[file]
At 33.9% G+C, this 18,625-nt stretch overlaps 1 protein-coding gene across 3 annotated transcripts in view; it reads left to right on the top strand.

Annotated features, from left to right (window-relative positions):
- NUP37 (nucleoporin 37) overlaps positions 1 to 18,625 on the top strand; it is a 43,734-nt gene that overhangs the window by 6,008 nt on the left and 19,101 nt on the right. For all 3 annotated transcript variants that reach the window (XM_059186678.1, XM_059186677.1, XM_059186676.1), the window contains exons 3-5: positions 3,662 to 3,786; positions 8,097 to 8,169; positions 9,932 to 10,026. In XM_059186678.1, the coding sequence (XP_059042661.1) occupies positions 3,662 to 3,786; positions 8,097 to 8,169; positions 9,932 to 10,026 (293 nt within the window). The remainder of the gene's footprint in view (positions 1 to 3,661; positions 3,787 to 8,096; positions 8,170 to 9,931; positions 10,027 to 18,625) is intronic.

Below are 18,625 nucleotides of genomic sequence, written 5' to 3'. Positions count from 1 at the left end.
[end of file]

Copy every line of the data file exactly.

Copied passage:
At 33.9% G+C, this 18,625-nt stretch overlaps 1 protein-coding gene across 3 annotated transcripts in view; it reads left to right on the top strand.

Annotated features, from left to right (window-relative positions):
- NUP37 (nucleoporin 37) overlaps positions 1 to 18,625 on the top strand; it is a 43,734-nt gene that overhangs the window by 6,008 nt on the left and 19,101 nt on the right. For all 3 annotated transcript variants that reach the window (XM_059186678.1, XM_059186677.1, XM_059186676.1), the window contains exons 3-5: positions 3,662 to 3,786; positions 8,097 to 8,169; positions 9,932 to 10,026. In XM_059186678.1, the coding sequence (XP_059042661.1) occupies positions 3,662 to 3,786; positions 8,097 to 8,169; positions 9,932 to 10,026 (293 nt within the window). The remainder of the gene's footprint in view (positions 1 to 3,661; positions 3,787 to 8,096; positions 8,170 to 9,931; positions 10,027 to 18,625) is intronic.

Below are 18,625 nucleotides of genomic sequence, written 5' to 3'. Positions count from 1 at the left end.